Cake Ingredients at Dean and Deluca, NYC, October 2010
Investing is like making a cake. For the best results you need to have a range of good quality ingredients, you need concentration and a steady hand, you need a constant temperature - and most of all you need patience.
This is my conclusion after reading two interesting pieces today.
The first was a New York Times article by Ron Lieber on November 26, 2010 headed "A Dying Banker's Last Instructions". Gordon Murray - a 25 year banker with Lehman Brothers and Credit Suisse First Boston - has terminal brain cancer - and has used his remaining months to write a book "The Investment Answer" with his co-author Dan Goldie.
The book is a lesson on patient asset allocation instead of trying to beat markets. And summarises some sound principles:
1. Hire an advisor who is paid by you, not the funds you are investing in.
2. Divide your funds across both multiple assets (stocks and bonds).
3. Spread across the globe - diversify your country risk.
4. Choose passive funds (like index funds). Few managers can beat the market.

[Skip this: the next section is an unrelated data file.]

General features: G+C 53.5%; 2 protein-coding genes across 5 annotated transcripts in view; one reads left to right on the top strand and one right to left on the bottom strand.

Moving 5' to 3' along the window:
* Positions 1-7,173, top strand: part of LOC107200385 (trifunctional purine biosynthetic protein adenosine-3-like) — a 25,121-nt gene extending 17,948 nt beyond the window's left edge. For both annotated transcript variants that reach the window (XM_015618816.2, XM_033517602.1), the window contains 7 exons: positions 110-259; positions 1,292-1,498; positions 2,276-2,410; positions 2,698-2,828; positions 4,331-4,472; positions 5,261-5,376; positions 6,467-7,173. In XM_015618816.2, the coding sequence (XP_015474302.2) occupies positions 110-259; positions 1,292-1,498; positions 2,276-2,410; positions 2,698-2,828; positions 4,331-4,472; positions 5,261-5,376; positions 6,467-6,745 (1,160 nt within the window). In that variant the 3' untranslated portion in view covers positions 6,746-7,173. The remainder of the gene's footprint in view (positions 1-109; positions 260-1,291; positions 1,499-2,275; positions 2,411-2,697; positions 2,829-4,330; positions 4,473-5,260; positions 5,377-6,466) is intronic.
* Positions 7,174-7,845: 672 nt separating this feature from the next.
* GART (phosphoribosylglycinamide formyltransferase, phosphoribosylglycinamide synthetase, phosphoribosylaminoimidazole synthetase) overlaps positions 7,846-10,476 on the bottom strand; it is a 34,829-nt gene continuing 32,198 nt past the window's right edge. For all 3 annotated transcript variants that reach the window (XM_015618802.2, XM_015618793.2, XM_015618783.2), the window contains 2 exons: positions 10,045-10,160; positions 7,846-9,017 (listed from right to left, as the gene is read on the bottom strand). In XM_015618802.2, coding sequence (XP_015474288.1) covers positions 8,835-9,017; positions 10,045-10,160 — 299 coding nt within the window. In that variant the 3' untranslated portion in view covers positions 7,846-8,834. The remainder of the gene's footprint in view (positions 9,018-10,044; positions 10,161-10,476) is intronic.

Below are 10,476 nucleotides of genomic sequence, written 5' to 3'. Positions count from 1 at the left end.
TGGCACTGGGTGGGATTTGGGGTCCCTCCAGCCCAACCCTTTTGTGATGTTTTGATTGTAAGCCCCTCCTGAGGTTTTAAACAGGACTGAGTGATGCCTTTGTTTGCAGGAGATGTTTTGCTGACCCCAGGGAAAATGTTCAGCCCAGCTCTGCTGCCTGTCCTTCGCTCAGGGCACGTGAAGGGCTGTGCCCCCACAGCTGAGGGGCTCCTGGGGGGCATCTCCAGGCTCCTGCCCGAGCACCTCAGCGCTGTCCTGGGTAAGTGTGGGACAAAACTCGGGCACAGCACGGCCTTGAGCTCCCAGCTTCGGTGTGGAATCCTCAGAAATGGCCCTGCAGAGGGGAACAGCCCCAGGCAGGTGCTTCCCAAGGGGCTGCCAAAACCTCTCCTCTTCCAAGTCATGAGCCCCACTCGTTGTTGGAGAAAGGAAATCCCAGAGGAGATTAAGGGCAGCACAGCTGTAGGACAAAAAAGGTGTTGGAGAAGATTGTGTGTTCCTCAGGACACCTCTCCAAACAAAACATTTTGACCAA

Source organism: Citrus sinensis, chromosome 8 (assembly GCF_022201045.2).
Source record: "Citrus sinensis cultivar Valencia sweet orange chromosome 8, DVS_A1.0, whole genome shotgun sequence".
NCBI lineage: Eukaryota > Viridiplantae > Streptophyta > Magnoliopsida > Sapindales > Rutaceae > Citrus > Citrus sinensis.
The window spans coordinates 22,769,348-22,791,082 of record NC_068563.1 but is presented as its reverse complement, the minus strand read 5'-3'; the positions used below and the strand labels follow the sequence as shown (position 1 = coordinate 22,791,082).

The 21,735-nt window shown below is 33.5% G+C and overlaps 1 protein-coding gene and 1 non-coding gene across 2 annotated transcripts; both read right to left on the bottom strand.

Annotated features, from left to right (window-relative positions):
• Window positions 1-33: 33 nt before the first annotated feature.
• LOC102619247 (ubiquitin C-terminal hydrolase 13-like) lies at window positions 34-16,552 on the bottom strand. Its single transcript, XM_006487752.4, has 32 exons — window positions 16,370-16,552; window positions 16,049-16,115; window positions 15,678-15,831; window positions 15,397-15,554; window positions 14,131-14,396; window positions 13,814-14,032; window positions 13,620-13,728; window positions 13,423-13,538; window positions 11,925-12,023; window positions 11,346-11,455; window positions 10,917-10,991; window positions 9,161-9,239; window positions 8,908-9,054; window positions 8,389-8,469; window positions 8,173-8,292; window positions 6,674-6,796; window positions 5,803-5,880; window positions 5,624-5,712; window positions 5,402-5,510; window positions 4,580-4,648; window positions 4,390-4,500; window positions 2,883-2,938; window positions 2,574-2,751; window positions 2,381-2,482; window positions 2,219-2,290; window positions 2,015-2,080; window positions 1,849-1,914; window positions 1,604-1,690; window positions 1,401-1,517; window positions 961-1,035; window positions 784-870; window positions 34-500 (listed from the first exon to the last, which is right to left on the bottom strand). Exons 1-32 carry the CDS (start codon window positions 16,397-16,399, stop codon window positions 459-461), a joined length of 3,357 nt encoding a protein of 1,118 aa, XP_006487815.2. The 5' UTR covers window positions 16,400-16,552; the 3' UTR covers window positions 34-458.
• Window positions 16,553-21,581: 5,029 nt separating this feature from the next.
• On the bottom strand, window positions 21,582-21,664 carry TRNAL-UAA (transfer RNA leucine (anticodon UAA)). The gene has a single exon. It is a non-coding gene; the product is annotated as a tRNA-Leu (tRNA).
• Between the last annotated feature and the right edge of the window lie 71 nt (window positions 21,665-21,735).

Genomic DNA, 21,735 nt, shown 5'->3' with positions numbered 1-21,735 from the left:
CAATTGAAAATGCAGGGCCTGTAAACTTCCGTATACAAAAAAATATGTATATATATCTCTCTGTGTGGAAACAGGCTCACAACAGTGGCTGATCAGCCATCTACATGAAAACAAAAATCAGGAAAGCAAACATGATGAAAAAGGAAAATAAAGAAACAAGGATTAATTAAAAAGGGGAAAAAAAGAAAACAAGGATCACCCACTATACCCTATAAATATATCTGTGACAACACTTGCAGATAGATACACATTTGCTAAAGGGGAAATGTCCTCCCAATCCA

5. Re balance by selling your winners and buying more of your losers (if you have done 1 - 4 above, and this is hard to do).
The second piece was written by Deborah Nason in Investment News on November 28, 2010. Nason describes some new funds that have been established for investors who wish to invest in local food systems and local economies close to them and are patient with modest returns. She describes some funds established by RSF Social Finance which seek to invest in local sustainable food production businesses. RSF report a 30% per annum growth in client numbers. Their investors are not expecting double digit returns, and are concerned by climate change and carbon footprints.
Can you see why these two stories synthesised for me? Have patience, mix your investments around, read some good recipes and listen to good advice, support your passions and convictions (great to invest in local sustainable food production systems!) and don't listen to people who are promising they can beat the market or who are being paid by the funds they trying to sell to you. Pay for good advice and be patient with steady returns.
Like a lovingly baked cake - your investments will do fine.